There’s no question today because I want to discuss the wonderful news that a 10-year agreement was signed by UPMC and Highmark that will grant the vast majority of those on Highmark health and Medicare plans in-network access to UPMC doctors and hospitals.
I was extremely surprised by this announcement. In fact, in my column that ran last Monday, the same day Attorney General Shapiro and Governor Wolfe announced the new agreement, I predicted Highmark Medicare Advantage Plan members would not be able to access UPMC facilities at an affordable rate, if at all, in 2020.
I’m not sure I’ve ever been more pleased about being wrong!
I realize the fight between Western PA’s two biggest health care and health insurance providers was very stressful. But in the end, I believe it’s going to turn out to be beneficial for tens of thousands of seniors because it forced those who were on overpriced plans to shop and change companies to one that allowed access to UPMC. In every single case we had, the result for our client was a combination of lower premiums and very similar or better overall benefits.
However, there were still many who chose to remain on plans that weren’t competitive. I’m worried that with the new contract, people will either go back to their old plans despite their deficiencies, or once again renew their plan every year without comparing them to competing companies.
It’s human nature for those who’ve been with an insurance company for years upon years to be fearful of change. Unfortunately, in the case of Advantage Plans, that fear and refusal to move elsewhere has resulted in the overpaying of premiums, and overexposure to out of pocket costs. I’ve written about it on numerous occasions and will continue to do so until I’m convinced it’s no longer an issue.
Since I entered the health and Medicare business over 11 years ago, premiums on what were some of the most popular HMO’s and PPO’s have gone up 500% to 600%. In addition, the amount of medical bills one could possibly pay in a calendar year, also known as the Maximum Out of Pocket (MOOP) virtually doubled, going from $3,400 to $6,700. Yet, tens of thousands of people continued to pay more and get less over the years due to the comfort of familiarity.
The most satisfying part of our jobs as Medicare brokers is when we help seniors who are paying $200-$300/month for their Advantage Plan HMO or PPO save as much as $3,500 per year in premiums, while lowering their MOOP $3,000 or more. Helping someone living on a fixed income save that kind of money, while ensuring as good or better overall benefits is a great feeling.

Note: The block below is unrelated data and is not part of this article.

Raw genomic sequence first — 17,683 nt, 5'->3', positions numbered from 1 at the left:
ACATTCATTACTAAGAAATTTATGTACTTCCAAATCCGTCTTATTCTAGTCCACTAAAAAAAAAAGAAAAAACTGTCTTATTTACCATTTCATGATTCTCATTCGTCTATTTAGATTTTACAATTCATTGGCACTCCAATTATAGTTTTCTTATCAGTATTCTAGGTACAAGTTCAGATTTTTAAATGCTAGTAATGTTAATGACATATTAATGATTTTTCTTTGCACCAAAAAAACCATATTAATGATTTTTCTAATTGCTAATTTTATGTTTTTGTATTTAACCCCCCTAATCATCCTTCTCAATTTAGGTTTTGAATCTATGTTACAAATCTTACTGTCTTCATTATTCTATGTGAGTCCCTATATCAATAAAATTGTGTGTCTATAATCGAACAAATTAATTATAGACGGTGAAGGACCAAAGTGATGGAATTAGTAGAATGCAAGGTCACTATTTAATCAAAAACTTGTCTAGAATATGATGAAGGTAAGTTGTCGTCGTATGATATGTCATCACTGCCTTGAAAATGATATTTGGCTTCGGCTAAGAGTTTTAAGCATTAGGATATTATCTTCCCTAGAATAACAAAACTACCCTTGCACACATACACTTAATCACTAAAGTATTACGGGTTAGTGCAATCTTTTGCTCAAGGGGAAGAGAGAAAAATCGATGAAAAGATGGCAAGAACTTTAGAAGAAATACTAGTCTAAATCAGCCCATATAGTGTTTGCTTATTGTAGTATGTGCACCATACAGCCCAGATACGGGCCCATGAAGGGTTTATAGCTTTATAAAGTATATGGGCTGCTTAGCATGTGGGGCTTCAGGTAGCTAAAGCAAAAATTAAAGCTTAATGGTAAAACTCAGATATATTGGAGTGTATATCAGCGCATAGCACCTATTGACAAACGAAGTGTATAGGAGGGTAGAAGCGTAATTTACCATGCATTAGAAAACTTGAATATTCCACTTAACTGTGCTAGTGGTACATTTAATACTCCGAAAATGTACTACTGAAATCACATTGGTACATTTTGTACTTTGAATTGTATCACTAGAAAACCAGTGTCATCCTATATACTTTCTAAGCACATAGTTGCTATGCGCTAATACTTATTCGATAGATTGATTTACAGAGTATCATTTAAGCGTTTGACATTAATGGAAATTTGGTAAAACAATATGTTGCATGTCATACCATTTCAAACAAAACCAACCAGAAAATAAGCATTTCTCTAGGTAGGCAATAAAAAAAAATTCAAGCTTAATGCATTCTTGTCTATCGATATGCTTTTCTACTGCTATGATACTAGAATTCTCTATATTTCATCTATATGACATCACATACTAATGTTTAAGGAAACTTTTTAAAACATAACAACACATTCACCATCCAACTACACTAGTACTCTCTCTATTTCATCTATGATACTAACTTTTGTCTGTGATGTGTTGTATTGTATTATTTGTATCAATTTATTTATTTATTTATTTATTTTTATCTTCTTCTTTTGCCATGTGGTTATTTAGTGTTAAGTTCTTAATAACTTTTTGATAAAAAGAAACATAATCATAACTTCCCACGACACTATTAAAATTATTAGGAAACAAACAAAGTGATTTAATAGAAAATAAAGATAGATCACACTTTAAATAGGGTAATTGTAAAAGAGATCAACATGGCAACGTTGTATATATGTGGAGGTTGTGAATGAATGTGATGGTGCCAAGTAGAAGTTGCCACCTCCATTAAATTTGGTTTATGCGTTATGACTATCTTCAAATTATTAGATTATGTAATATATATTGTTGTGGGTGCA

However, I can’t even count how many times myself or one of our other agents have compared plans side by side, showing the savings in black and white to seniors who literally couldn’t make a change out of fear of leaving a company they had been with for as many as 40 or 50 years. Despite a different plan having all their doctors in network, the opportunity to save thousands in premiums and have less exposure to out of pocket costs, they stayed put on an overpriced plan.
I hear words like this. “It’s always worked for us.” Or, “When I had my heart attack in 1999, the bill was over $50,000 and they paid it.” Or, “We’ve had it forever.” Or, “I’m worried the other company won’t cover everything my current one does.”
All those statements should never come into play when choosing a plan as there are protections for consumers. Remember, all Advantage Plans are regulated by the Centers for Medicare and Medicaid. They all must cover the same services which have to be as good or better than original Medicare. They also cannot deny an application or refuse to pay a claim due to pre-existing conditions.
When I first got into the business in 2008, for about five years there was a different Advantage Plan company who had the best overall package from one year to the next. We literally advised clients to go with four or five different companies or plans in that span. Who is our favorite company? The one that offers our clients the best value that year. We currently have 75% or more of our Advantage Plan clients, approximately 2,500 people, with one particular company. If we feel another is going to be better in 2020, we’ll advise all 2,500 of those people to consider changing. If the company they left in 2019 turns out to be the best option, we’ll advise going back.
The name of the company and the logo on your card mean nothing. When choosing a plan, consider the following: Are the doctors and hospitals you need in network? Premiums - this year the vast majority of the plans people signed up for with our agency were under $60. The MOOP - we prefer plans that have one on the lower end, $3,400. Hospital co-pays - we prefer plans that have a per stay co-pay of under $500 to those that charge by the day and can result in a bill from $1,000 to $2,000.
Let’s celebrate the news of the UPMC/Highmark reconciliation. But let’s not allow it to influence our plan choice in 2020 and beyond.